Afghanistan: Current Issues and U.S. Policy [Updated August 27, 2003]   [open pdf - 417KB]

From the Summary: "Afghanistan is a fragile state attempting, with substantial U.S. help, to stabilize after more than 22 years of warfare, including a U.S.-led war that brought the current government to power. [T]here is a lack of security in many parts of Afghanistan, particularly the southeast, which was the power base of the Taliban. Security concerns are widely believed to be slowing the pace of reconstruction. The United States is trying to strengthen Kabul by building a new Afghan national army, supporting an international security force (ISAF), and setting up regional enclaves to create secure conditions for reconstruction. [...] To help foster development, the United Nations and the Bush Administration have lifted most sanctions imposed on Afghanistan since the Soviet occupation. The United States gave Afghanistan a total of over $815 million in aid during FY2002, but aid will rise for FY2003 to about $1.8 billion after factoring in a new additional ($1 billion) aid package reported in July 2003. [...] On December 5, 2001, major Afghan factions, meeting under U.N. auspices in Bonn, signed an agreement to form an interim government that ran Afghanistan until a traditional national assembly ("loya jirga") was held June 11-19, 2002. The 'loya jirga' delegates selected a new government to run Afghanistan for the next two years and approved Hamid Karzai, a Pashtun, to continue as leader for that time. Preparations are proceeding for a loya jirga to approve a new constitution (October 2003) and then national elections for the leadership and a parliament in June 2004."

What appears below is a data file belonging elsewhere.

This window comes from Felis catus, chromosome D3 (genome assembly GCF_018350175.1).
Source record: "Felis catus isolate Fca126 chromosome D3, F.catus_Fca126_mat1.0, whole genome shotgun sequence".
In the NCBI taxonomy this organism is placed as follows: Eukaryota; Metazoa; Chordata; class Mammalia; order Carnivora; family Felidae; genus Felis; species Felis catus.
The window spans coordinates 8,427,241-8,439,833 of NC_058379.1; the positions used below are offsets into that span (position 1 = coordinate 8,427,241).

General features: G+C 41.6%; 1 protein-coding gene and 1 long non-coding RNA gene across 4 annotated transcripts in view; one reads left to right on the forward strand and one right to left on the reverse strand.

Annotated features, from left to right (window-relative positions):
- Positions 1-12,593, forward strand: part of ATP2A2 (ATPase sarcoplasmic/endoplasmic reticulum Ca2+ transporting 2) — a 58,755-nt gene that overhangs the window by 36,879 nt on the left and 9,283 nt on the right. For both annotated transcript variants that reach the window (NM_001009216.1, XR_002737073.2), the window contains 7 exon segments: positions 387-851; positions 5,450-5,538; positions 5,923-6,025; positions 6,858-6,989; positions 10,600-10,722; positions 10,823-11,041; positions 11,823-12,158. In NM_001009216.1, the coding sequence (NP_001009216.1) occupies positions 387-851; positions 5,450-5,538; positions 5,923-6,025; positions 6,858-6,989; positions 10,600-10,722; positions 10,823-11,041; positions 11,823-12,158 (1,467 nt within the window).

Report Number:
CRS Report for Congress, RL30588
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